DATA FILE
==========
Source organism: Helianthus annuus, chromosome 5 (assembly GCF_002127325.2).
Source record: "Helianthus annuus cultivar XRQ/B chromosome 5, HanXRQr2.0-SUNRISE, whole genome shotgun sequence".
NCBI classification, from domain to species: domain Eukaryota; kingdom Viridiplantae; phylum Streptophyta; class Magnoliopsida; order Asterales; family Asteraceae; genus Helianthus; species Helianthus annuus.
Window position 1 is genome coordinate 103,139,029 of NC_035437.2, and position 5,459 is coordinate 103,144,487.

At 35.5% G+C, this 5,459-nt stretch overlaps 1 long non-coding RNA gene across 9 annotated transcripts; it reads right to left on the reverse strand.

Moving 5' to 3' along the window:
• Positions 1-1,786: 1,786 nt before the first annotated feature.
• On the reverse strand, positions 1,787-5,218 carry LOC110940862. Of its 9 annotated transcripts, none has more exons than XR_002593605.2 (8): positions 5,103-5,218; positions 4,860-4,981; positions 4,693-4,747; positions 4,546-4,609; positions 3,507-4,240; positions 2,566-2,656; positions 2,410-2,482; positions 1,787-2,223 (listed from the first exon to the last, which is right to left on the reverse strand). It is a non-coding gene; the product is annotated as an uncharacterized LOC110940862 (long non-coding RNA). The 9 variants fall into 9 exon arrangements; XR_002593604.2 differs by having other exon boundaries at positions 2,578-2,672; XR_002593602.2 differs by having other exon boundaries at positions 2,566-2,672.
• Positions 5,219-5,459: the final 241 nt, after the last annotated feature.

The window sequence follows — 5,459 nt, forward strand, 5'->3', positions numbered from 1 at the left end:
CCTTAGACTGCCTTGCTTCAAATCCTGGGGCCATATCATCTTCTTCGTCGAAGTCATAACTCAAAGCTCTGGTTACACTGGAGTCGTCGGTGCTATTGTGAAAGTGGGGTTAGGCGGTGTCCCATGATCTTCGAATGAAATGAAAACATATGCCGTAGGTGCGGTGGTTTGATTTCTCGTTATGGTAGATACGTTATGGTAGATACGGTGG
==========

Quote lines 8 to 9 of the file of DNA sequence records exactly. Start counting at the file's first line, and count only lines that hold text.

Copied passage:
• On the reverse strand, positions 1,787-5,218 carry LOC110940862. Of its 9 annotated transcripts, none has more exons than XR_002593605.2 (8): positions 5,103-5,218; positions 4,860-4,981; positions 4,693-4,747; positions 4,546-4,609; positions 3,507-4,240; positions 2,566-2,656; positions 2,410-2,482; positions 1,787-2,223 (listed from the first exon to the last, which is right to left on the reverse strand). It is a non-coding gene; the product is annotated as an uncharacterized LOC110940862 (long non-coding RNA). The 9 variants fall into 9 exon arrangements; XR_002593604.2 differs by having other exon boundaries at positions 2,578-2,672; XR_002593602.2 differs by having other exon boundaries at positions 2,566-2,672.
• Positions 5,219-5,459: the final 241 nt, after the last annotated feature.